Tallahassee and surrounding areas in Leon County added a fire services fee to utility bills this year to account for a 50 percent increase in staffing and “a higher level in service,” according to a document on the Leon County website.
However, the implications of the fee, which is also paid in Tennessee, were thrust into the public eye in late September.
The Cranick family, after failing to pay their fire service fee, watched their home in Obion County, Tenn., burn to the ground as firefighters stood by. Homeowner Gene Cranick offered to pay whatever it took for the firefighters to help salvage his home, but was refused. Their only explanation was that it was too late.
The only reason firefighters responded in the first place was to make sure that the fire did not spread to neighbors’ homes whose fees had been paid, shocking members of the community with inhumanity, although the fee is clearly legal and binding.
The penalties for not paying such fees are far too great and demand a more creative solution to protect rural residents from threats of fire.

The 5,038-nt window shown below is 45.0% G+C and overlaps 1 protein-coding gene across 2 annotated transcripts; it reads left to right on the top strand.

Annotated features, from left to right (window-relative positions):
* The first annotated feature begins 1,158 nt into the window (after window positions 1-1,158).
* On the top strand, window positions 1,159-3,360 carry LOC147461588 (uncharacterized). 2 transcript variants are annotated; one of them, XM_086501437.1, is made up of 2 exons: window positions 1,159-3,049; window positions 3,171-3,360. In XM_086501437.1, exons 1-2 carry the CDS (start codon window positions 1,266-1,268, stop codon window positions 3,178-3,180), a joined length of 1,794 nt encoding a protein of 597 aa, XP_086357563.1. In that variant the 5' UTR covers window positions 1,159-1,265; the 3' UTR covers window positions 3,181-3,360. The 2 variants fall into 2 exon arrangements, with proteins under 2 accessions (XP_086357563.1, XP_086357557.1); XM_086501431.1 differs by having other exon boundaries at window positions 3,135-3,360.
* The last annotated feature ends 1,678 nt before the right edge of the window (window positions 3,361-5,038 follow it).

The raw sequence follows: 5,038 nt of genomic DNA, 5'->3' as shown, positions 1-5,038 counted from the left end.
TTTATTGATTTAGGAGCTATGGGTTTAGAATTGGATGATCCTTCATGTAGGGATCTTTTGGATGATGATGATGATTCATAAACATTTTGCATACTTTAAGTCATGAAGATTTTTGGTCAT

When explaining the fire service fee to residents, Leon County officials emphasized the county’s recent tax cuts and the positive effects of recently imposed budget changes. These documents, such as a letter received by all residents, are largely lacking in the harsh truths of what this fire fee will mean for those unable to pay.
Leon County documents note that the fees differ with proximity to fire stations along with other unknown factors. A base fee provided for reference ranges about $40 quarterly.
Near the very end of the county document, the most important question is answered, “What will happen if I do not pay
the fire services fee?”
The answer, seemingly diplomatic, has far greater implications than are apparent. Leon County suggests, “If the customer chooses not to pay this fee, which is part of the total utility bill, service will be disconnected for non-payment of the bill.”
To say that “service will be disconnected” is a non-confrontational way of saying that a firefighter may watch your house burn down.
It is understood that if firefighters simply put out fires for those who do not pay their fees, no one will elect to pay them. But this does not trump the baffling notion that a firefighter would be sent simply to watch a house burn but not to stop it.
This implemented fire service fee strays a long way from the days when firemen were volunteers and heroes willing to risk their lives to run into a burning building and turns a honorable profession into yet another business transaction. Fire service utility fees, though profitable, cannot be perceived as anything but unethical.
Adding fire services as a utility fee surely has stronger implications than a mere $40 charge. The fee hits deep, leaving morality to smolder in the ashes of the homes firefighters neglect to protect.
Tara Petzoldt is a sophomore majoring in mass communications.